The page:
But by cracking down on loans via large institutions, they risk fueling shadow banking, which is outside of regulation.

This comes with increased risks for borrowers, especially if they turn to loan sharks as Squid Game shows.

Two Korean young people in masks walking on a busy street
South Koreans in their 20s and 30s have the highest level of personal debt. (ABC News: Mitch Denman Woolnough)

“There could be violence and other abuse,” said Professor Choi.

The fear of loan sharks has become a key plot in Korean dramas and films.

The Oscar-winning Korean film Parasite showed that a character goes to extraordinary lengths to hide from his debt collectors.

But even without the threat of direct violence, the burden of debt weighs heavily on the shoulders of many.

South Korea has one of the highest suicide rates in the world, and experts say the main trigger for many people to kill themselves is crushing debt.

How Korean education became a squid game

One of the key themes of Squid Game is the inability of a Korean to escape the social circumstances of his birth.

Those who go to the right schools quickly climb the ranks, while those who cannot afford it are left behind.

One character, Sang-woo, is constantly praised because he graduated from Seoul National University.

And although he was lost in the translation for those who read the English subtitles, Mi-nyeo laments that she never had the chance to study despite being very intelligent.

The show reflects the enormous divide between the rich and the oppressed in South Korea.

A man wearing a mask and cap sits next to garbage bags on a street.
As the gap between rich and poor widens in South Korea, resentment grows among those who feel left behind.(ABC News: Mitchell Woolnough)

“Young people are complaining more and more about this lack of social mobility in society,” said Professor Choi.

In South Korea, he explained, they call it “sticky ceilings and sticky ground.”

With so few jobs available, young Koreans are trying to give themselves an edge by competing for a place in the country’s top universities.

“Graduation usually leads to one of the few coveted jobs with excessively high income,” Professor Choi said.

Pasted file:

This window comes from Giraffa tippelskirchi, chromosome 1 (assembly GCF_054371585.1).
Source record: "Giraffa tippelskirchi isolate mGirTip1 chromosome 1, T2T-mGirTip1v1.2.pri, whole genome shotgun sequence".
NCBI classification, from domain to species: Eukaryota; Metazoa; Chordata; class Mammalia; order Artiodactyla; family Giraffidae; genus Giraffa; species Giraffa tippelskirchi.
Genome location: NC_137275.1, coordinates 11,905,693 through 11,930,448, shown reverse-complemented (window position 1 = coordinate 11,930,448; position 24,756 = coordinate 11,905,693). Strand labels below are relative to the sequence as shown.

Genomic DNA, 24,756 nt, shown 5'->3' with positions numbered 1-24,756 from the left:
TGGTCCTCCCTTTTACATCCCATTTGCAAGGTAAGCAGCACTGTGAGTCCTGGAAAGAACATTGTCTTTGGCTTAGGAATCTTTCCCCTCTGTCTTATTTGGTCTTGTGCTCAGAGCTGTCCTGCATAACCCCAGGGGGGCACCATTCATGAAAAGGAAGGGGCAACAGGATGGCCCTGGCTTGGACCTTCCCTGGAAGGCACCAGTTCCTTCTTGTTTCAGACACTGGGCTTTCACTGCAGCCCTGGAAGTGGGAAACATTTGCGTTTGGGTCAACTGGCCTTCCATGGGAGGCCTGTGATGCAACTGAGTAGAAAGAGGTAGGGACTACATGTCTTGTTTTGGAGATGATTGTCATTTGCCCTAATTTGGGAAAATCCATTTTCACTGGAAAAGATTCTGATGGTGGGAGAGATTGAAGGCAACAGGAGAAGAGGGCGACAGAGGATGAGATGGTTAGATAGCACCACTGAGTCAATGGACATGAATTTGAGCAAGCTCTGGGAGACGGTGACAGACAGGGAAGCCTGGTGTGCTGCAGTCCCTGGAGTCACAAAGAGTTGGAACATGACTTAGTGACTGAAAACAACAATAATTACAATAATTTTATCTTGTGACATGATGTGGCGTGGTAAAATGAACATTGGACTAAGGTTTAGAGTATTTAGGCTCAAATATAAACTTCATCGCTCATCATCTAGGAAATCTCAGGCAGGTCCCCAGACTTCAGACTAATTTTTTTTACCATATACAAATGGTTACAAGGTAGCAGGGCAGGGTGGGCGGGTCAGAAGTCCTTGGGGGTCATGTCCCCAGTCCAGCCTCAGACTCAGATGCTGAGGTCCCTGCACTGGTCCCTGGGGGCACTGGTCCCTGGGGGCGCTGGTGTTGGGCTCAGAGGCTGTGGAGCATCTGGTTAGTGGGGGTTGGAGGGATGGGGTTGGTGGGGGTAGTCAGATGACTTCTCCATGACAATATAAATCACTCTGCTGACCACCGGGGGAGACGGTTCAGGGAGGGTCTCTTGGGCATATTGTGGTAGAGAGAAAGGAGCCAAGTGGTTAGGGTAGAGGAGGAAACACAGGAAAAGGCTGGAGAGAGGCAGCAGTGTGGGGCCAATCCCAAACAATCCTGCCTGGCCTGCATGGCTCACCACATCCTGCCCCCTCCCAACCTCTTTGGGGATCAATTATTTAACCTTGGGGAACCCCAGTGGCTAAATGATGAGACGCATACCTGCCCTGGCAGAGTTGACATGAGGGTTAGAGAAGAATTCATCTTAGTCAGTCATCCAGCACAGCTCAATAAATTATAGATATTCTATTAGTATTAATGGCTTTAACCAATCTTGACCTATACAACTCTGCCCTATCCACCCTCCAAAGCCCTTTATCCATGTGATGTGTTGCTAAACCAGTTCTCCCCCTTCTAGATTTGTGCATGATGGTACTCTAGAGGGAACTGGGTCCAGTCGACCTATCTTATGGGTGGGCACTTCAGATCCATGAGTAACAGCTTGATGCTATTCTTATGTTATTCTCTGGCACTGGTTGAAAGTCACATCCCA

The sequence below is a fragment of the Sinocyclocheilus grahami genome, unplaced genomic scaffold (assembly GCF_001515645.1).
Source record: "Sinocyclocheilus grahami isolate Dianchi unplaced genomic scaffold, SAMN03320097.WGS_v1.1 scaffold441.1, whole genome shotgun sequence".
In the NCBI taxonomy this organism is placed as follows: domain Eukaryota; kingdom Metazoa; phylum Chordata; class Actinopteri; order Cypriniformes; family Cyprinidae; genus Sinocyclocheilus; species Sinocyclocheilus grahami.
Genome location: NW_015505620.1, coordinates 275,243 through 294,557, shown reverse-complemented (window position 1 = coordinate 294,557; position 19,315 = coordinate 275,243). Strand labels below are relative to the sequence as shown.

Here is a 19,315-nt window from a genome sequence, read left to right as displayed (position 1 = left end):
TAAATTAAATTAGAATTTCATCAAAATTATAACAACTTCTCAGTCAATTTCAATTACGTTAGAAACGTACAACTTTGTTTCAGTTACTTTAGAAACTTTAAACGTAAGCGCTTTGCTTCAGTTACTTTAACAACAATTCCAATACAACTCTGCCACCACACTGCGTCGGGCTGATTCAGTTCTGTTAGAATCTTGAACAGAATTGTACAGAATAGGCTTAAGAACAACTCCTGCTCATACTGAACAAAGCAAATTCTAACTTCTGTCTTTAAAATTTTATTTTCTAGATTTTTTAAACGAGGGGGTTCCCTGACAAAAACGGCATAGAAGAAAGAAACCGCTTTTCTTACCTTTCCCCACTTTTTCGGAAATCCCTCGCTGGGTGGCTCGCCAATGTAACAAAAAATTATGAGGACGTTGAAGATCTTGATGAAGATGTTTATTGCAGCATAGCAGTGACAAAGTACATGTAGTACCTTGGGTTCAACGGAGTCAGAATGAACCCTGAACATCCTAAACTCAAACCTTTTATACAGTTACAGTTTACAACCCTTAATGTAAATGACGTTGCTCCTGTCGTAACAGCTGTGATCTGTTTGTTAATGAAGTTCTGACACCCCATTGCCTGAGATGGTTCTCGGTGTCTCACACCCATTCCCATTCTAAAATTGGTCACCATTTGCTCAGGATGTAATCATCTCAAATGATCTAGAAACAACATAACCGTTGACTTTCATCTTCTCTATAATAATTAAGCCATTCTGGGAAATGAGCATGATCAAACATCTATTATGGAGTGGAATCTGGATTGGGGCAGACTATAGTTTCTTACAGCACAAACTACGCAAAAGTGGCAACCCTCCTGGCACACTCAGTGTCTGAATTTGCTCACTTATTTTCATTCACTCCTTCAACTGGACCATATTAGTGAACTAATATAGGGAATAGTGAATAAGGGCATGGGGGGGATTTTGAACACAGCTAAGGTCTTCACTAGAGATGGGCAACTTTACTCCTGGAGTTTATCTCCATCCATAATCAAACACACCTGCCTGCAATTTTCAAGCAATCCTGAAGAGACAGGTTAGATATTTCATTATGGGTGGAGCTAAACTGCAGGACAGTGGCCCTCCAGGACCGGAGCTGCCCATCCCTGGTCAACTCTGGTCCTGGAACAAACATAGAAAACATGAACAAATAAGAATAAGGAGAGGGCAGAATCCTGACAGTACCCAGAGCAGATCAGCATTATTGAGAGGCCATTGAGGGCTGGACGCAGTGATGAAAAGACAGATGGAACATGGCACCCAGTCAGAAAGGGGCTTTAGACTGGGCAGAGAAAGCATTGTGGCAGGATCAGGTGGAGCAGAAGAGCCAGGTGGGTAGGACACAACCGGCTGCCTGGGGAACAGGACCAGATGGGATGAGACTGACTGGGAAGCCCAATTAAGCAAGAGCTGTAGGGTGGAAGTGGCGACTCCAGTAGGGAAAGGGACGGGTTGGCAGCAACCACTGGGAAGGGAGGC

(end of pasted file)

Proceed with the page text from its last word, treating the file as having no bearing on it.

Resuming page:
“In an unfairly structured labor market, there is only one way to survive: to be admitted to a prestigious university.

Man pulls a stacked cardboard wagon through busy Seoul street
For those at the lower end of the income ladder in South Korea, it is nearly impossible to climb any higher. (ABC News: Mitch Denman Woolnough )

But access is limited to only the top performing students, so parents spend large sums of money on private lessons to push them to the front of the pack.

“Excessive competition from college entrance exams pushes students into the private education market, especially evening training schools,” said Sung-Ae Lee.

Will Squid Game have an impact on the elections?

Squid Game’s debut and global dominance comes as the South Korean presidential race intensifies.

President Moon Jae-In was elected five years ago on a platform to improve working conditions for low- and middle-income people and cool the housing market.

A woman wearing a coat and masks walks past a homeless man lying on the ground.
South Koreans are vying for a small number of places in the country’s universities.(ABC News: Mitchell Woolnough)

While he has kept some of his promises, critics say he hasn’t done enough. House prices continued to rise and with them debt levels.

His party candidate Lee Jae-myung now promises, if elected, that he will fight for a universal basic income for every Korean.

“True freedom is only possible when basic living conditions are guaranteed in all areas, including income, housing and finance,” Lee said.

“It should be a country where injustices and inequalities are resolved and where opportunities and dreams are plentiful.”

A man in a suit walks past an elderly woman sitting on a street corner
Some Korean politicians suggest a universal basic income to tackle the growing inequalities in the country. (ABC News: Mitch Denman Woolnough)

Javier E. Swan